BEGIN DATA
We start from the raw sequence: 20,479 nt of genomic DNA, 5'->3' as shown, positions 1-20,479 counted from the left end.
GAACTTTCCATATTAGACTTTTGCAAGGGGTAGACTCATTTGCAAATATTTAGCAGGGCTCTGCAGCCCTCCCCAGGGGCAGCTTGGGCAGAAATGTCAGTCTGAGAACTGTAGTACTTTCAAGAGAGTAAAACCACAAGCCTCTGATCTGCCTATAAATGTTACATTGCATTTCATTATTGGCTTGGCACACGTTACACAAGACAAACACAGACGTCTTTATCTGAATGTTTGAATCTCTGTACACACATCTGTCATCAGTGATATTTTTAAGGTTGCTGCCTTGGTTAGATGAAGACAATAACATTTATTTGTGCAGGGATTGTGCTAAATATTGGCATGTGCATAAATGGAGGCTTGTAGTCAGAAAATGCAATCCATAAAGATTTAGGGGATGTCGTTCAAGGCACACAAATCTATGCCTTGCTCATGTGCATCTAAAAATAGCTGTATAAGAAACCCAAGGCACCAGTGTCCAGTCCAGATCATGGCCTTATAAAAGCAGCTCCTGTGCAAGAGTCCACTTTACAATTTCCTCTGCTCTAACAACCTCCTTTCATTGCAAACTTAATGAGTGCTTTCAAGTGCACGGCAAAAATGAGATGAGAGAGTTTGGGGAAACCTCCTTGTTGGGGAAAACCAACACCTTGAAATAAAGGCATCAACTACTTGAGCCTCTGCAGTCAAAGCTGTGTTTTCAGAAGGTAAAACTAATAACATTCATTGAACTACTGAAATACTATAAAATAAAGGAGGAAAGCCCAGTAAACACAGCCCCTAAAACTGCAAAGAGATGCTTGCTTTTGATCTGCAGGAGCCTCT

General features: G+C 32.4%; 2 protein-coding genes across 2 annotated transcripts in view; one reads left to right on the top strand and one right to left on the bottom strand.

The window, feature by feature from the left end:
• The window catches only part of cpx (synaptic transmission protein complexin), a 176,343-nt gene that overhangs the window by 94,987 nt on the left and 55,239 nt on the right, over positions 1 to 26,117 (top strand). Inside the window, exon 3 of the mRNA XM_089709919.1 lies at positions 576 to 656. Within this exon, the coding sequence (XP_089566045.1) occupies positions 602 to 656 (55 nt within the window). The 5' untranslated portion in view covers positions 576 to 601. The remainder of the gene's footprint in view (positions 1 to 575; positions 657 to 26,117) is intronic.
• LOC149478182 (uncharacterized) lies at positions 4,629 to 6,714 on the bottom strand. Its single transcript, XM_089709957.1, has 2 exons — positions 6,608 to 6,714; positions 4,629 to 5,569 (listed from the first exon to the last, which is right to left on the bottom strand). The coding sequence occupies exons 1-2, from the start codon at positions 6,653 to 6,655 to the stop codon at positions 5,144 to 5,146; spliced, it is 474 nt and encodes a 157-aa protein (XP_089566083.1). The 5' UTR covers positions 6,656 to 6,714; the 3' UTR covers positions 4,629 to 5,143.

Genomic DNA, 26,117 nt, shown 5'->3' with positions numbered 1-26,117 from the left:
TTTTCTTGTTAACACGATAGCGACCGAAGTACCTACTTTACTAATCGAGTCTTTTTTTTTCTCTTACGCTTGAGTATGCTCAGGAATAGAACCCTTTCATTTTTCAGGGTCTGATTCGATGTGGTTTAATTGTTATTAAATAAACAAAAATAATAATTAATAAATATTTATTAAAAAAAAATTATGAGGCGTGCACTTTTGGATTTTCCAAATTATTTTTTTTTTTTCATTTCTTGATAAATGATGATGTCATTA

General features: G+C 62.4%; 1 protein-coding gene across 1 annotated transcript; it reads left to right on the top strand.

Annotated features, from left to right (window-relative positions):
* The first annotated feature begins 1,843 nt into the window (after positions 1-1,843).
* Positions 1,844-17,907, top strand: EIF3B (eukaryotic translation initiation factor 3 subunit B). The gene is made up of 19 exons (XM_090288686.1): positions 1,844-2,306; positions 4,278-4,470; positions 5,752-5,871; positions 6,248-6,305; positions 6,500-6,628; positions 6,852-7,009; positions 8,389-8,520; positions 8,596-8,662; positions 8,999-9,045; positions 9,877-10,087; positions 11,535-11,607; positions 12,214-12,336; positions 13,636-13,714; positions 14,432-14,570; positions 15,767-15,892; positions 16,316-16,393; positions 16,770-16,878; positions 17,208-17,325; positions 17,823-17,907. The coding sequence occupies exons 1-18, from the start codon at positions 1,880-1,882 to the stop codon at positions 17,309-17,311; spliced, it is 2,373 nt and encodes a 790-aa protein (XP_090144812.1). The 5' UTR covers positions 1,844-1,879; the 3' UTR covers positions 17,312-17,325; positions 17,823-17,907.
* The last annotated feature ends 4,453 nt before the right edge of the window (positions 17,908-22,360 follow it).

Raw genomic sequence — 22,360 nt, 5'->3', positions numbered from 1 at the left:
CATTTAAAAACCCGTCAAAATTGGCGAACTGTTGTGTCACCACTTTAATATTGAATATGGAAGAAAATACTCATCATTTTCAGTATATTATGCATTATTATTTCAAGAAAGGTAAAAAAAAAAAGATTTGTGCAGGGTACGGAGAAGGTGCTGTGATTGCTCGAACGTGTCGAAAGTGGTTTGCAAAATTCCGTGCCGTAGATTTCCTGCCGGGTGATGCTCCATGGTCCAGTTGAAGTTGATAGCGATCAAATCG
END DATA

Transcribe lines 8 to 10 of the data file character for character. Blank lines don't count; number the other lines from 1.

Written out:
TTTTCTTGTTAACACGATAGCGACCGAAGTACCTACTTTACTAATCGAGTCTTTTTTTTTCTCTTACGCTTGAGTATGCTCAGGAATAGAACCCTTTCATTTTTCAGGGTCTGATTCGATGTGGTTTAATTGTTATTAAATAAACAAAAATAATAATTAATAAATATTTATTAAAAAAAAATTATGAGGCGTGCACTTTTGGATTTTCCAAATTATTTTTTTTTTTTCATTTCTTGATAAATGATGATGTCATTA

General features: G+C 62.4%; 1 protein-coding gene across 1 annotated transcript; it reads left to right on the top strand.

Annotated features, from left to right (window-relative positions):